Economic actors are still willing to borrow, mainly the U.S. Government. China and other countries are willing to give us credit, and the U.S. is so willing to pile on the debt. While businesses and individual people are important in this cycle, I think the government is the biggest economic actor right now. I think inflation is still on the horizon as soon as this defl. period slows.




This is the problem though- The only reason China is still buying debt is because they hitched their wagon to our economic horse. When the horses die, their wagon won't go anymore, but they are VERY concerned and bothered by US debt. A better indicator is Russia, who just stopped buying US debt. They weren't a huge player and they are still buying IMB bonds (which are nearly 50% US bonds anyway), but they are limiting money supply to the US. If and when more countries stop buying US debt there will be a vaccum of currency in the US system...... Meaning deflation. The Federal Reserve is printing in the basement like crazy to head this off, which imo means we will be in for a period of severe deflation, followed by super/hyper inflation with worthless US currency flooding the markets.



The America of 1900-1950: Production based, gobbeling up rescources all over the world, growing quickly, generating massive wealth, buying up large debt from nations in the midst of on-going wars.....

Sound familiar? That what we did to Europe to become a superpower.... Thats what China is doing to us to become a superpower.... We left Europe behind on the bench, the new B team... China is doing the same to us, because our govt can't turn on the lights anymore without China backed $$$....

The part in red.. America is 5% of Chinas export market.. If our horse dies, they have thier own set of water buffalo to hitch on to.. Thier only conscern for us stems from weather they can divest in us fast enough without compleatly trashing the U.S. bond market, thus ruining thier investment befor we ruin thier investment...

I'm just sayin''
Link Posted: 6/15/2009 8:53:37 PM EST
Originally Posted By tx_snafu:
Originally Posted By SCW:
Originally Posted By jman9599:
Originally Posted By skunkwerx:
Because modern monetary systems are structured around the pyramiding effect of credit, economic actors need to be willing to borrow in order for monetary quantities to appreciably expand. If folks aren't willing to take on additional debt, then significant inflation can't occur.


Economic actors are still willing to borrow, mainly the U.S. Government. China and other countries are willing to give us credit, and the U.S. is so willing to pile on the debt. While businesses and individual people are important in this cycle, I think the government is the biggest economic actor right now. I think inflation is still on the horizon as soon as this defl. period slows.




This is the problem though- The only reason China is still buying debt is because they hitched their wagon to our economic horse. When the horses die, their wagon won't go anymore, but they are VERY concerned and bothered by US debt. A better indicator is Russia, who just stopped buying US debt. They weren't a huge player and they are still buying IMB bonds (which are nearly 50% US bonds anyway), but they are limiting money supply to the US. If and when more countries stop buying US debt there will be a vaccum of currency in the US system...... Meaning deflation. The Federal Reserve is printing in the basement like crazy to head this off, which imo means we will be in for a period of severe deflation, followed by super/hyper inflation with worthless US currency flooding the markets.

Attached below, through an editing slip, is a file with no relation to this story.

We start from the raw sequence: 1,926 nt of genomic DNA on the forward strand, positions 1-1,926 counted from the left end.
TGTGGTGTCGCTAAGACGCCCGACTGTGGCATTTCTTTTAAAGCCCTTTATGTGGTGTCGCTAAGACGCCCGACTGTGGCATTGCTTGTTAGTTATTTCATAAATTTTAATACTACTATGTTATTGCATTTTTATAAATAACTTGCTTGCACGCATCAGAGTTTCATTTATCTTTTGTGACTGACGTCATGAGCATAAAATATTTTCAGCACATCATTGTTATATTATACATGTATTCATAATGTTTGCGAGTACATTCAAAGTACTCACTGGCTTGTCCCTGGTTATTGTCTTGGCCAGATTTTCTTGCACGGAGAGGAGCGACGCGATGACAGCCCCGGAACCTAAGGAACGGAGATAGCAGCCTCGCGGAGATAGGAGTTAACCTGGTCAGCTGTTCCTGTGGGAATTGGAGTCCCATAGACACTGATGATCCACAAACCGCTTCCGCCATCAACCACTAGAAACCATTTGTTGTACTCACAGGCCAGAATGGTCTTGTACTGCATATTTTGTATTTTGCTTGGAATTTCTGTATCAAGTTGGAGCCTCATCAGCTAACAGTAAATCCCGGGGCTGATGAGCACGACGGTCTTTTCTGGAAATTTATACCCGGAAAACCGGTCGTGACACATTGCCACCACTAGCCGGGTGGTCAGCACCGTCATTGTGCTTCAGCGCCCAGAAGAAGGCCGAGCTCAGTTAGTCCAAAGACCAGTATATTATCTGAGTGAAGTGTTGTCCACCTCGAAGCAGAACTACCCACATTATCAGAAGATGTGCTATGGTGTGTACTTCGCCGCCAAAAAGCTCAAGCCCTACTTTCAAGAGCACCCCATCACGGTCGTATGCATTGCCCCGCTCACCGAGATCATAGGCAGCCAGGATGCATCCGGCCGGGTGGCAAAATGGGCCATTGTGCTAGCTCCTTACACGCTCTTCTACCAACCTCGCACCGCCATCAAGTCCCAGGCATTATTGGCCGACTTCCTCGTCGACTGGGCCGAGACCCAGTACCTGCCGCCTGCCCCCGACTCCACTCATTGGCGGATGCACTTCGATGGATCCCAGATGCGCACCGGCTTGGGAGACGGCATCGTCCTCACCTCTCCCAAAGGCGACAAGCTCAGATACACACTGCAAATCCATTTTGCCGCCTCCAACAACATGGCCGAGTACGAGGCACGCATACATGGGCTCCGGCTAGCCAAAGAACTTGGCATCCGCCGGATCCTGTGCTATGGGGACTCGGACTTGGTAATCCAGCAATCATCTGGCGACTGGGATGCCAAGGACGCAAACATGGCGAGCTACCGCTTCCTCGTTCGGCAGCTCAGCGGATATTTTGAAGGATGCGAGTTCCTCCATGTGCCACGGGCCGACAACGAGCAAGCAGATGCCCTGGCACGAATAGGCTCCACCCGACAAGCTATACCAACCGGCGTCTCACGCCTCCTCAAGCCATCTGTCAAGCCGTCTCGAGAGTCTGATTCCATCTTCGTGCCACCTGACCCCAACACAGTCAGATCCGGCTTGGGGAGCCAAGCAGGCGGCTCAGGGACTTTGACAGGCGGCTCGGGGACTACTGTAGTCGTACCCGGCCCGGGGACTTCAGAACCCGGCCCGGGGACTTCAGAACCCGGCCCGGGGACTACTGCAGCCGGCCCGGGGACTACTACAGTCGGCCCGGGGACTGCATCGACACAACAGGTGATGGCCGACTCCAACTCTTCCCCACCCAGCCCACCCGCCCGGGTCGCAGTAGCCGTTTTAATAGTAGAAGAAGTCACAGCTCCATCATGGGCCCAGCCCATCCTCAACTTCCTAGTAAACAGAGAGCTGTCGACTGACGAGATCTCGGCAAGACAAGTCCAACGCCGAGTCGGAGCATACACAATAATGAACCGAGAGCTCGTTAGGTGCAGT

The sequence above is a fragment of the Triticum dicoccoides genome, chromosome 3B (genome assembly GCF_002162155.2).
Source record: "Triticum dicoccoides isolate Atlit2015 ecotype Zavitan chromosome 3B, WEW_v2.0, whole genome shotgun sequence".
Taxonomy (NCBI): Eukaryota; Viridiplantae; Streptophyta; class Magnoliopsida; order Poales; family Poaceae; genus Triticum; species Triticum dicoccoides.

The America of 1900-1950: Production based, gobbeling up rescources all over the world, growing quickly, generating massive wealth, buying up large debt from nations in the midst of on-going wars.....

Sound familiar? That what we did to Europe to become a superpower.... Thats what China is doing to us to become a superpower.... We left Europe behind on the bench, the new B team... China is doing the same to us, because our govt can't turn on the lights anymore without China backed $$$....

The part in red.. America is 5% of Chinas export market.. If our horse dies, they have thier own set of water buffalo to hitch on to.. Thier only conscern for us stems from weather they can divest in us fast enough without compleatly trashing the U.S. bond market, thus ruining thier investment befor we ruin thier investment...

I'm just sayin''


if they try to divest very much who is going to pick up the slack they are trying to dump???? This will prove nearly impossible, they could dump it and destroy the investment or keep it going with no further purchasing of our debt which is more likely because they still want to sell stuff to wallmart.

the 5% figure is like the gay folks claiming to be 10% of the us population, total bs.
Link Posted: 6/16/2009 3:48:27 AM EST
Originally Posted By LadyMacBeth:
it is too complicated for me to figure out, so I concentrate on how to get by no mater what the dollar does.
the market has been corupted by government intervention, and normal investment stratigies may not work
because the feds may change the rules at the drop of a hat. How can a sane person plan in an enviroment like that?

As has bee said many times ,get out of debt, live below your means, prepare for a future with no money,
that way you will be covered no mater what the economy does.



This.
I don't understand it either so don't feel bad.
But I expect whatever it is that is going to happen to be really BAD. What's happening now is prolly just the first shot across the bow. If I had to hazard a guess, I'm thinking within about two years or so another severe upward spike in oil prices followed closely by a second leg down for the economy; similar to what happened during the Great Depression (although not for exactly the same reasons).